Reb Zadok incorporated his own life struggles and frustrations into his own work. Over the course of his life there were two struggles that loomed large: his divorce and subsequent wandering through Europe, and his childlessness. Regarding the former, it is difficult to find even an allusion to the emotional toll which this difficulty took on Reb Zadok’s life. However with regard to the latter, it is quite clear that his childlessness was a major theme in his works. The title of Reb Zadok’s sermon collection, Pri Tzadik, is an allusion to his own perception of his children (referred to Rabbinic literature as pri [“fruits] of an individual) being the Torah teachings imparted to his students. Additionally, Reb Zadok dedicated an entire work, entitled Poked Akarim (“The Visiting of the Barren”), first printed in 1922, for this theme to be made apparent.
The only source of directly autobiographical information from Reb Zadok is his fascinating work, Divrei Halomot (“The Message of Dreams”), first printed in 1903, of his own documentation of his dreams. The dreams, which are dated starting in 1845 and end in 1883, are mostly theological or Talmudic in nature, but many autobiographical insights can be gleaned from them as well. Particularly, as been noted by several scholars, the third dream recorded, dated 1843, has provided particularly rich insight into Reb Zadok’s self-perception:
“I dreamt a dream [when I was present in Izbica] in which certain ideas were reveled to me from the roots of my soul. And among the ideas which were told to me is that the generation of Messiah will consist of those souls of the Generation of the Wilderness… whom are in turn comprised of the souls of the Flood… and they (the Generations of the Flood) corrupted their ways and sinned in what is known in rabbinic works as the sin of youth… and the rectification of this is in the Generation of the Wilderness for which is was called ‘the kindness of youth.’ As it is written “I have remembered for you the kindness of my youth.” (Jeremiah 2:2).”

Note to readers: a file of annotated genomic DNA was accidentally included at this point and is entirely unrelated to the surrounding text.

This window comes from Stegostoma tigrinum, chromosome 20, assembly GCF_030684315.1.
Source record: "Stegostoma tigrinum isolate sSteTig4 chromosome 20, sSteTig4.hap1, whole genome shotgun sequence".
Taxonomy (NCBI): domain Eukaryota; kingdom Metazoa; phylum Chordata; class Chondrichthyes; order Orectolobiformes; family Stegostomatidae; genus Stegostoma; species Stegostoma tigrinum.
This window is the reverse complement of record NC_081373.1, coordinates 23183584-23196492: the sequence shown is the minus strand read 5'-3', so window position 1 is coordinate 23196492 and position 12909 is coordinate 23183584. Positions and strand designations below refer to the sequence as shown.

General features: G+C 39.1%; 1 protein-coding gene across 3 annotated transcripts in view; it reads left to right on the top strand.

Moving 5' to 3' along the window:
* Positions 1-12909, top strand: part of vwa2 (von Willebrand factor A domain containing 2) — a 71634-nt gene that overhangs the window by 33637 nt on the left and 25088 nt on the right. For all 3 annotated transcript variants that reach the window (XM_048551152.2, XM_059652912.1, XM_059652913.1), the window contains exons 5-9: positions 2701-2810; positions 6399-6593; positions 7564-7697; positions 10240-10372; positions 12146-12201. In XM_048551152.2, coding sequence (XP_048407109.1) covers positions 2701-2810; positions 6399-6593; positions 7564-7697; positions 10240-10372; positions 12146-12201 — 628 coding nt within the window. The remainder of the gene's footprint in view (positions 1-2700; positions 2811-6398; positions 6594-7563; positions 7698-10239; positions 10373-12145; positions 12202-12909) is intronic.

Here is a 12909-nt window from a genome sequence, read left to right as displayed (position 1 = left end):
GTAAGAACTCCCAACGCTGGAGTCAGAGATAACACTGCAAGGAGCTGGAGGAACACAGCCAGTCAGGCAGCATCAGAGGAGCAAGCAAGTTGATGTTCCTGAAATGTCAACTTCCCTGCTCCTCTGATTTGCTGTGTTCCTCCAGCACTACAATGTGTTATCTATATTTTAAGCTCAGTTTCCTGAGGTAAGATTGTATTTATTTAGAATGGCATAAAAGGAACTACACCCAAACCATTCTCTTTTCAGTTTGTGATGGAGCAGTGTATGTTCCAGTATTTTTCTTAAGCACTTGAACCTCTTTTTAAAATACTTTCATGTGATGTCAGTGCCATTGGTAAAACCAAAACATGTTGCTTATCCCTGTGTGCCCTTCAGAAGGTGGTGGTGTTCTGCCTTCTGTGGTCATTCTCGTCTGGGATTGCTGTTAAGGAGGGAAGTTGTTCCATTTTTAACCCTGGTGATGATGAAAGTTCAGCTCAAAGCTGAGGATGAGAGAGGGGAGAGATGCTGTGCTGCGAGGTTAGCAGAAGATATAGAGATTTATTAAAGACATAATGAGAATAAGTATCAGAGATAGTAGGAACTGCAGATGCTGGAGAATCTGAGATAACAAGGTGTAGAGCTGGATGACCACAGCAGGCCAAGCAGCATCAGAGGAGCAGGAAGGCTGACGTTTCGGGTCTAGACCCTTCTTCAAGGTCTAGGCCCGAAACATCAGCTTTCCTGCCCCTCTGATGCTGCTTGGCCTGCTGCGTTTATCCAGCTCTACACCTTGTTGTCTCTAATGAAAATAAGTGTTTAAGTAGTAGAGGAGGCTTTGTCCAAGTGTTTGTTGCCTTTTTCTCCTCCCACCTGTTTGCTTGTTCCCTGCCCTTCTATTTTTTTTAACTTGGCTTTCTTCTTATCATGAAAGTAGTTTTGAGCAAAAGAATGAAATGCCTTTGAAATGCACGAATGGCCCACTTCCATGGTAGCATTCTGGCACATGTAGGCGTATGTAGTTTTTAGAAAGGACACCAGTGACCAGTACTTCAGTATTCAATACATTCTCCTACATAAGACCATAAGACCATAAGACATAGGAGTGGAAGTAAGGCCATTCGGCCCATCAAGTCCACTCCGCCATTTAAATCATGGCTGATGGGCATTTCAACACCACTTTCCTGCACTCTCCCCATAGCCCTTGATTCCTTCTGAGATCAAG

Undoubtedly, this text, described by Reb Zadok himself as “the roots of my soul,” is the most authoritative presentation of Reb Zadok’s self-image in his extant writings. While its interpretation is ambiguous, the thrust of the dream is the powerful religious energy which is present even in sins and the potential to channel such energy into positive direction, ultimately resulting in the redemption. Why this relates to “the root” Reb Zadok’s soul is less clear. What emerges from this dream is THE central role the Hasidic idea of “descent in order to elevate” played in Reb Zadok’s life, where in his methodology, as articulated by Yaakov Elman, “the great Lurianic drama of cosmic catastrophe and slow rebuilding takes on a decided epistemologic cast.” This “cosmic drama,” which Reb Zadok brilliantly presents through his mastery of halakha, aggada, and the unfolding of Jewish History, was just as evident in the story of his life.
While the following appendix is, of course, not an exhaustive presentation of Reb Zadok’s thought, the following brief essay should serve as a call for scholars from across academic disciplines to carefully re-consider Reb Zadok’s contribution to modern intellectual thought.
The World as a Book:
Religious Polemic, Hasidei Ashkenaz, and the Thought of Reb Zadok
Sweet are the uses of adversity,
Which like the toad, ugly and venomous,
Wears yet a precious jewel in his head;
And this is our life, exempt from public haunt,
Finds tongues in trees, books in the running brooks,
Sermons in stones, and good in everything
-William Shakespeare (As You Like It, Act II, 1.14-17)
Mainstream Orthodox Jewish religious thought views the Bible as the exclusive representation of God’s will. Certainly, experiential reality may serve as testimony to His will or may inspire others to follow His will, however the arbiter of what His will precisely is, is restricted to the domain of the Bible. This view is clearly reflected in the oft-cited formulation of the Zohar that “God looked into the Torah and created the world.” The all encompassing will of God is clearly represented in the statement by the Torah, while “the world” is merely an expression of its truth. The world is not given any independent status as a prophet of sorts for the word of God.